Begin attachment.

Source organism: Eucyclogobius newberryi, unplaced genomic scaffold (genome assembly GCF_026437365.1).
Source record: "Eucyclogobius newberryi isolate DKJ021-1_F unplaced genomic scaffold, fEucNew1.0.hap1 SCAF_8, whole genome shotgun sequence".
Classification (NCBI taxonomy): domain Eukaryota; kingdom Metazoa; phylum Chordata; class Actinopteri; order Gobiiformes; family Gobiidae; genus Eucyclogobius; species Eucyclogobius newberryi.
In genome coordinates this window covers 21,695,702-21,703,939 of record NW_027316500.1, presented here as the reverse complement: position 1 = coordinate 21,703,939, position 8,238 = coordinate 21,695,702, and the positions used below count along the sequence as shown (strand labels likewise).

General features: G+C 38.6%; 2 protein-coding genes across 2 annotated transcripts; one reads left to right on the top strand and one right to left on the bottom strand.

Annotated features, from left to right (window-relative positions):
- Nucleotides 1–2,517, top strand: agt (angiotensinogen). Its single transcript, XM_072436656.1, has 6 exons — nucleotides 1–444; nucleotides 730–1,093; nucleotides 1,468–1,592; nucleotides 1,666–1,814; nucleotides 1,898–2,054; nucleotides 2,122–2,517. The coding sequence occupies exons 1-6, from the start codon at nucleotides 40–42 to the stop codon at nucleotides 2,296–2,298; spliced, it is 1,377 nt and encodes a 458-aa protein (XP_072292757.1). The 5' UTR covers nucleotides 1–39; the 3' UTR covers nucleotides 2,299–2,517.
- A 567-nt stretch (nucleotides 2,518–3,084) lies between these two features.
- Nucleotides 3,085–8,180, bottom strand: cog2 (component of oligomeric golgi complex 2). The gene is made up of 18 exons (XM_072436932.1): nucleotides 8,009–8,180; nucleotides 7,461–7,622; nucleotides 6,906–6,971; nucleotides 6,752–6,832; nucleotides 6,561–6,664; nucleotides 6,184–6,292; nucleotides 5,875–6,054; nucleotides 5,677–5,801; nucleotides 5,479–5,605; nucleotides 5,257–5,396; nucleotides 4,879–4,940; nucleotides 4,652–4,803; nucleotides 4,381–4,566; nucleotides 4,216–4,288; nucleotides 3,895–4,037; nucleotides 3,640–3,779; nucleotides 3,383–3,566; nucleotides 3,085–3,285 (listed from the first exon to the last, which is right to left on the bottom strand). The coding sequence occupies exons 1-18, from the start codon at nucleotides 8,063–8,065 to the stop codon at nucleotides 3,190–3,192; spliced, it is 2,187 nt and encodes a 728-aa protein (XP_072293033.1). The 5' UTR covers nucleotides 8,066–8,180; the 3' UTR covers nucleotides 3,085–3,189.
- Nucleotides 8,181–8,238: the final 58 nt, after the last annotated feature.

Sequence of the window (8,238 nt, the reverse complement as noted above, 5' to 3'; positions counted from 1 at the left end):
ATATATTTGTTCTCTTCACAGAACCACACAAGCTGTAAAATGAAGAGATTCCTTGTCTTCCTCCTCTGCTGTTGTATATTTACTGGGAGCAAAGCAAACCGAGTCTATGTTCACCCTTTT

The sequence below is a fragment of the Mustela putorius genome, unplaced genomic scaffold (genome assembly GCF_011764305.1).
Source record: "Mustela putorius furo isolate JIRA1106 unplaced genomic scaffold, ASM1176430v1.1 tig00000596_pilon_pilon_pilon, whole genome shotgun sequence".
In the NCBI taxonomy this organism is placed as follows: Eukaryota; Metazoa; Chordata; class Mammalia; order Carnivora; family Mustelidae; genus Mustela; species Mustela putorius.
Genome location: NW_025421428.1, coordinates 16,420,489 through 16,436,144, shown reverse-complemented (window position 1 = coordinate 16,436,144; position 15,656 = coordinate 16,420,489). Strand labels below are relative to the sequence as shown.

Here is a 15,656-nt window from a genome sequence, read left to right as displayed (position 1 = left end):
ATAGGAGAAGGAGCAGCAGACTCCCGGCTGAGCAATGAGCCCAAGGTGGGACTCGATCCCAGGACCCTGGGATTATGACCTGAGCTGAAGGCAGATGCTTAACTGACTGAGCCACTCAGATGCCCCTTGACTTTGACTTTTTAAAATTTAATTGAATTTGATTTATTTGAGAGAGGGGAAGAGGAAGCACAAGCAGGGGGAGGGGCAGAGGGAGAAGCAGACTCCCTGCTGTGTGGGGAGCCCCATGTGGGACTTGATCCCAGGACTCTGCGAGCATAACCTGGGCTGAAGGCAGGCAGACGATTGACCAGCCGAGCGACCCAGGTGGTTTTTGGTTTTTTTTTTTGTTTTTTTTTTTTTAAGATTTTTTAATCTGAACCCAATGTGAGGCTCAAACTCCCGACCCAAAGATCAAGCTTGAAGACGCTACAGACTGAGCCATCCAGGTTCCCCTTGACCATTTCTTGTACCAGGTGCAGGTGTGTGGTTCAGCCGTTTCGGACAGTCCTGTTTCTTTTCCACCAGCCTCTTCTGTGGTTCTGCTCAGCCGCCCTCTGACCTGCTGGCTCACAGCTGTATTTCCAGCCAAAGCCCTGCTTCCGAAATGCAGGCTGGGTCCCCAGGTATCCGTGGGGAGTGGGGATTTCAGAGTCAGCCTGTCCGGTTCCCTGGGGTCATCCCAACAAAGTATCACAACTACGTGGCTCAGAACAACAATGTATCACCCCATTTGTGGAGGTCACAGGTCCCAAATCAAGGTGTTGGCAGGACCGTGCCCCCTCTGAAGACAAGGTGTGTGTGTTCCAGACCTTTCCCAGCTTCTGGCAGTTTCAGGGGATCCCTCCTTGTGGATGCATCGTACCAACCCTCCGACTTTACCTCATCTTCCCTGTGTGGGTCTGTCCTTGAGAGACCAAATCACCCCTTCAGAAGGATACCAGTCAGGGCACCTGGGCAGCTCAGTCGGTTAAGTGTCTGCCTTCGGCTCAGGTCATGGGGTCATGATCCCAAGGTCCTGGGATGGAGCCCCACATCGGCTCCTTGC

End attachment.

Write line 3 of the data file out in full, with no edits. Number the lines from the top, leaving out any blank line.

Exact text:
Classification (NCBI taxonomy): domain Eukaryota; kingdom Metazoa; phylum Chordata; class Actinopteri; order Gobiiformes; family Gobiidae; genus Eucyclogobius; species Eucyclogobius newberryi.